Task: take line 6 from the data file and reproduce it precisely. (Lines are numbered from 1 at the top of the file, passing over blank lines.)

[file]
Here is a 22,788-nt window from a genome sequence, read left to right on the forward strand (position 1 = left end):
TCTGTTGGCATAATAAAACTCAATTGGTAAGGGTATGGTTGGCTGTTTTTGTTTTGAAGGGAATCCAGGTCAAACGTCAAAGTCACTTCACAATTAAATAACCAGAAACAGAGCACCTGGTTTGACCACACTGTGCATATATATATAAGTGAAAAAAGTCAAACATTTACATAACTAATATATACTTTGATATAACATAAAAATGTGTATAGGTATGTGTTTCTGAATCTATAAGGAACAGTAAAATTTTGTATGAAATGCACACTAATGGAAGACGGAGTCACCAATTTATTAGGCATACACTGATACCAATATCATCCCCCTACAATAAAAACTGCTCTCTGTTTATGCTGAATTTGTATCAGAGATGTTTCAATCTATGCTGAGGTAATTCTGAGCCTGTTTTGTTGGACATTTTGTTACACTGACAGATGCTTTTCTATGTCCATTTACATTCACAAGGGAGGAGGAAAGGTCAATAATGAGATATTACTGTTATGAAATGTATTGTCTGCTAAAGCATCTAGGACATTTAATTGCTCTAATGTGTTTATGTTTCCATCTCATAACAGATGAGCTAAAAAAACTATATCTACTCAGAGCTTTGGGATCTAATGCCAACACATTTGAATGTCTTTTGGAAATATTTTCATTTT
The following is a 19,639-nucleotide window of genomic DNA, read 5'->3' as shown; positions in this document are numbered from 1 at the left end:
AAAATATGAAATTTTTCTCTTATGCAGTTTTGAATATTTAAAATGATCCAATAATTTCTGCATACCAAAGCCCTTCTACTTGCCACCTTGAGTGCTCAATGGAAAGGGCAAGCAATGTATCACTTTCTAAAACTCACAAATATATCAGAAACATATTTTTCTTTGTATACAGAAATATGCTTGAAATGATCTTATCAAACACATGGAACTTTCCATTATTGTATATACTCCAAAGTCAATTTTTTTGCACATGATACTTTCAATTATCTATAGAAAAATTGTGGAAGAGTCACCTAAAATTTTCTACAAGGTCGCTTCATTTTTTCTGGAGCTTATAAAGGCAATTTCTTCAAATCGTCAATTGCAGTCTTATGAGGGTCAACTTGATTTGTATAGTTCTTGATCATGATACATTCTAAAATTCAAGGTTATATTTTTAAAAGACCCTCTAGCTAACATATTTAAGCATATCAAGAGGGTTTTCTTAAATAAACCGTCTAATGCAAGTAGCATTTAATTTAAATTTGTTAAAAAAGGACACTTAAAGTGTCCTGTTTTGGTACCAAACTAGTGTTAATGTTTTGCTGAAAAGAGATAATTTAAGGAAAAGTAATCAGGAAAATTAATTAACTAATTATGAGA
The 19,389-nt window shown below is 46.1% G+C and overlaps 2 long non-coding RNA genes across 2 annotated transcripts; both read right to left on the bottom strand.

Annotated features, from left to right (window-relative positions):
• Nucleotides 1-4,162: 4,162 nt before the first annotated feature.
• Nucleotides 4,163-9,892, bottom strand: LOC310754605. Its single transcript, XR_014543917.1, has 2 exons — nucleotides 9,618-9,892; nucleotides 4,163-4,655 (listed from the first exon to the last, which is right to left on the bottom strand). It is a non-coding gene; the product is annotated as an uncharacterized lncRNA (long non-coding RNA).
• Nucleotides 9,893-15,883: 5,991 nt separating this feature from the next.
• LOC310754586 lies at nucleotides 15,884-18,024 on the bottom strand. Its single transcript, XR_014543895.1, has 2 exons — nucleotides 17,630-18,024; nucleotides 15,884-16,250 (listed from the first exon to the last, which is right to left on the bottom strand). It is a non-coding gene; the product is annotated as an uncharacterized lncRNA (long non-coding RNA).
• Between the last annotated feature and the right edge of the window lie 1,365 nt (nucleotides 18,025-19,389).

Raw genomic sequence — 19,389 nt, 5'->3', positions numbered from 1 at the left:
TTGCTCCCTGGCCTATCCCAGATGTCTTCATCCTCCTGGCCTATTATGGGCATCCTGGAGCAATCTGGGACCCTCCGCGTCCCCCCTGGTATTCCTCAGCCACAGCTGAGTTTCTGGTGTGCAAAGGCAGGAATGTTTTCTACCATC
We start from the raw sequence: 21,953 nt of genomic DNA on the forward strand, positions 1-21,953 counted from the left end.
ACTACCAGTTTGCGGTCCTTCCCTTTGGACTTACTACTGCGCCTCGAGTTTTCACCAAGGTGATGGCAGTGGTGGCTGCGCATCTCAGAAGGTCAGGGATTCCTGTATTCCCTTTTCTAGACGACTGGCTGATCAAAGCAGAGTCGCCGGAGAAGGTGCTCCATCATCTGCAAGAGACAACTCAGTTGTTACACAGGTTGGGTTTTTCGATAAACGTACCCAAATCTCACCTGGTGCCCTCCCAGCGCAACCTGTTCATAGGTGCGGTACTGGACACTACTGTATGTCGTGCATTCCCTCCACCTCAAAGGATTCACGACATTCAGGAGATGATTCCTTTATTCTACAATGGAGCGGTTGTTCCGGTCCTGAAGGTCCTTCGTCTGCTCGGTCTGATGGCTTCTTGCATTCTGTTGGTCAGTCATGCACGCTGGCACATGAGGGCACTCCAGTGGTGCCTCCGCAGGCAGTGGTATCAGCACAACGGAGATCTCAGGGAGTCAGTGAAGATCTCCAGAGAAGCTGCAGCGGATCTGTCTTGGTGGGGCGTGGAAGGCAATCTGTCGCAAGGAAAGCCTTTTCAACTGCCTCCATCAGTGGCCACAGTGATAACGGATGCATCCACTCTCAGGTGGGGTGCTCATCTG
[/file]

Annotated features, from left to right (window-relative positions):